Returning to work safely during the pandemic

July 21, 2020 in Health Risk Management  •  By Miles Varn, MD
work during the pandemic

If you’ve been working remotely or have been furloughed during the pandemic and your employer is now reopening your workplace, you may have concerns about whether it’s safe to return to work during the pandemic. If you’re in a group that’s at a higher risk of severe illness from COVID-19, including people over 65 and those with certain chronic conditions such as kidney disease, serious heart disease, type 2 diabetes, COPD, conditions that weaken your immune system, or sickle cell disease, talk with your doctor and ask if he or she feels it’s safe for you to return to work during the pandemic or if there are special precautions you should take when you do return to work. If your doctor does feel it’s not safe for you to return at this point in the pandemic, ask her or him to write you a note to that effect, which you can share with your employer when you make a case for continuing to work remotely or remain on furlough.

Questions to ask about workplace safety

Before returning to work, ask your employer these questions to find out what steps the organization is taking to lower the risk of employees contracting the virus:

  • What physical changes are you making to the work environment to help keep employees safe? Of course, the type of changes that are possible will depend on where you work and the type of work you do. The goal is to allow for social distancing in the workplace, although in some jobs like healthcare, some assembly line work, and store checkouts, it is more difficult for employees to remain six feet away from others at all times. Ask if your employer is moving workstations six feet apart, installing barriers, staggering shifts so there are fewer people in the workplace, or operating at a reduced capacity. Other changes that may help lower the risk of spreading the virus include adding handwashing and/or hand sanitizer stations throughout the workspace, installing hands-free faucet, soap dispenser, and toilet mechanisms, ensuring adequate ventilation, and adding hands-free door opening systems.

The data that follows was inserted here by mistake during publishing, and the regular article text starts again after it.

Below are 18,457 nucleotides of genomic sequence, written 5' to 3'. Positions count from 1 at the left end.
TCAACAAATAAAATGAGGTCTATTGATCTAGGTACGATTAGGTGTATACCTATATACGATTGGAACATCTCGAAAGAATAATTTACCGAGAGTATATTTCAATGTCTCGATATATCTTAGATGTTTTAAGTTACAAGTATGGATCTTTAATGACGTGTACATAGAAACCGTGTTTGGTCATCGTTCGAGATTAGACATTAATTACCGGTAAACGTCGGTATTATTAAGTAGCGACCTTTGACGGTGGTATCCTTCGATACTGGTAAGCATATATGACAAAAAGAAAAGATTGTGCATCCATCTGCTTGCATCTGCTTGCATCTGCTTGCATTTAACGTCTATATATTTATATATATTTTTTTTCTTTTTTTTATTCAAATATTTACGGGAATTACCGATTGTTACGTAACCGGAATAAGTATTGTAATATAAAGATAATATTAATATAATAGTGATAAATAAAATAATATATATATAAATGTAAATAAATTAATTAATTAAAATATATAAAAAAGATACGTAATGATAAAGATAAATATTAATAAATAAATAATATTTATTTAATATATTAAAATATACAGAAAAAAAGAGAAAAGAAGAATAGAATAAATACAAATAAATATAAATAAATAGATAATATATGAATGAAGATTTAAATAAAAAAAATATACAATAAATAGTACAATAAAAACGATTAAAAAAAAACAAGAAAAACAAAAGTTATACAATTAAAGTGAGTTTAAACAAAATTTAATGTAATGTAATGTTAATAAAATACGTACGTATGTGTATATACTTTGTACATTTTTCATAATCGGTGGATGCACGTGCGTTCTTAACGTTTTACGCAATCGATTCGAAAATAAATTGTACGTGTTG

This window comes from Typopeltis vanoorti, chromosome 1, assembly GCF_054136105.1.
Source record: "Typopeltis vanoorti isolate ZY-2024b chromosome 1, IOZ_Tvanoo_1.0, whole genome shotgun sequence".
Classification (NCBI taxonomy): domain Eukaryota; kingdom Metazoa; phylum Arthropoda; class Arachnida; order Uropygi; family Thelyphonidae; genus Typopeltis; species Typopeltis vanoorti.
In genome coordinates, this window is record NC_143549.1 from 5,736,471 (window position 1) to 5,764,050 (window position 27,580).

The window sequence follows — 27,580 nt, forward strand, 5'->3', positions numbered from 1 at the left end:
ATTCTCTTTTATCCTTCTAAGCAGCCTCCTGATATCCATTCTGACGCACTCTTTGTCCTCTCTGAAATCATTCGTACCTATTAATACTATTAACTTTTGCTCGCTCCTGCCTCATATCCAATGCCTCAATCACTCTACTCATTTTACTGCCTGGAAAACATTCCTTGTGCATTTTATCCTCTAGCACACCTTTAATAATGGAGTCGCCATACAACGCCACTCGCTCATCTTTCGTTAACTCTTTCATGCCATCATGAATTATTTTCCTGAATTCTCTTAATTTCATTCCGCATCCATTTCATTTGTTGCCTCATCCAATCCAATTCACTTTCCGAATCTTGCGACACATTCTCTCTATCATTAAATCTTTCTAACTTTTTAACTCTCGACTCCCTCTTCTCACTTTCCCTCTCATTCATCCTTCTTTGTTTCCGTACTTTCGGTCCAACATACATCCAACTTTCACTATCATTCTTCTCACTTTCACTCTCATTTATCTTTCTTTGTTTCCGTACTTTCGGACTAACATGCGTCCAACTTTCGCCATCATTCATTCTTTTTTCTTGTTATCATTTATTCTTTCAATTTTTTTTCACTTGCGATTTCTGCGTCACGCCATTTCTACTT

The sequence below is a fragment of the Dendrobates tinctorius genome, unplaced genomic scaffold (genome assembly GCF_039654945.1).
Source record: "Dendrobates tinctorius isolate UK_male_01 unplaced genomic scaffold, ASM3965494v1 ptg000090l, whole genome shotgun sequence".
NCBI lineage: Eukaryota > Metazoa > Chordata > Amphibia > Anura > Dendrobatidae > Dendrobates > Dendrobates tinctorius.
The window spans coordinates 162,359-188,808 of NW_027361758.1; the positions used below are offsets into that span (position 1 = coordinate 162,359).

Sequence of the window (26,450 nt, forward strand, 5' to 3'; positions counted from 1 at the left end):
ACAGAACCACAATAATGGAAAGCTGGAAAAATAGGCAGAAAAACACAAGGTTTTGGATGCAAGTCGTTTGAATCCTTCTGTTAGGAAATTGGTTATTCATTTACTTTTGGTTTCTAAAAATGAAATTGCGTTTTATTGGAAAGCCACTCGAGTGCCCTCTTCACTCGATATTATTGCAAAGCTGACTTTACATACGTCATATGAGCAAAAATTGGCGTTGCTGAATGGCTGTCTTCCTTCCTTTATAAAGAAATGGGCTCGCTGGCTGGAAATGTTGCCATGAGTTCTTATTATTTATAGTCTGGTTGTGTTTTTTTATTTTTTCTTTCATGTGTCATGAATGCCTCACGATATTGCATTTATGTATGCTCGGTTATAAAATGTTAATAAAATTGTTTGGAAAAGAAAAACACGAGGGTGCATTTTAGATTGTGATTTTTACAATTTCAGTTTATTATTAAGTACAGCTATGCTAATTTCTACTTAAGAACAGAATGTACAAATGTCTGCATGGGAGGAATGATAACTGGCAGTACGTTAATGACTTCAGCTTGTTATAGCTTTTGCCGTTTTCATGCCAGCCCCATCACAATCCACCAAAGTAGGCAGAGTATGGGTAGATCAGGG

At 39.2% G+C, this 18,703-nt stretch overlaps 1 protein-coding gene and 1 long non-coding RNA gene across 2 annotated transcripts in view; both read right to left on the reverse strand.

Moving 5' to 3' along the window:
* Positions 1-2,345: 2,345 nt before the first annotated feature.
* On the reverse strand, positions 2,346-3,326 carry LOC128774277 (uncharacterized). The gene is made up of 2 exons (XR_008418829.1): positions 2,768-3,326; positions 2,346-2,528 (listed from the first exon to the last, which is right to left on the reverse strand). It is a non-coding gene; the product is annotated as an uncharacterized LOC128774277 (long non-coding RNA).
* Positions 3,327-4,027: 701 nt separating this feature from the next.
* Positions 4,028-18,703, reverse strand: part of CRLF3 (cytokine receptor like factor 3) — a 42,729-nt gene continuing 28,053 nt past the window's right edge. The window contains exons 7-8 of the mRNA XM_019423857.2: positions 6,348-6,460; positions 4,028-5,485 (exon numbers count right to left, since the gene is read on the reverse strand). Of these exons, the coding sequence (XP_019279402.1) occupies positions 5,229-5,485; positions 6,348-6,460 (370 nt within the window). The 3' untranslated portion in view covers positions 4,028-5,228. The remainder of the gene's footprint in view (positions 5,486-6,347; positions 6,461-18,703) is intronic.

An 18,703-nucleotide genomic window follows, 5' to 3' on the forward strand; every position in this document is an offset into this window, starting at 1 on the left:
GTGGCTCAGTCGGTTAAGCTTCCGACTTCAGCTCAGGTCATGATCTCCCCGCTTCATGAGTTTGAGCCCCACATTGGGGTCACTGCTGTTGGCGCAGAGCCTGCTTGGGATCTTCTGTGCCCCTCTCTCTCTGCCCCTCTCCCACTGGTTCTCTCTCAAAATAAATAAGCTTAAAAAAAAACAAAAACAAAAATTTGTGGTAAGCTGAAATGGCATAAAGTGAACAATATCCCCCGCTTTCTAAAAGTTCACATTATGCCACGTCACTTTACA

• What are your cleaning and disinfection protocols? Find out how often frequently touched surfaces and communal spaces like kitchens and break rooms will be cleaned and whether EPA-registered products will be used to disinfect surfaces.
  • Will you supply personal protective equipment? Ask if your employer will be providing all employees with masks and other needed equipment and supplies, which will vary by job type and exposure risk. Will you be required to provide your own protective equipment and will you be reimbursed for the cost? What are the rules for when and in what situations employees will be required to wear protective equipment and what steps can you take if a fellow employee is not following the guidelines?
  • Will you be regularly screening employees for symptoms of COVID-19 before they enter the workplace? The CDC recommends that employers do temperature checks and ask employees about whether they or anyone they’ve been in close contact with has been experiencing COVID-19 symptoms or has spent time with anyone who has been diagnosed with the virus.
  • Will you alert employees if someone at the workplace has tested positive for COVID-19? Ask how this information will be shared, for example will all employees be alerted or only those who potentially came into contact with the ill employee. You’ll also want to know what steps your employer will take if someone does test positive—will employees be required to be tested, will the facility close for disinfection, will employees need to self-quarantine?
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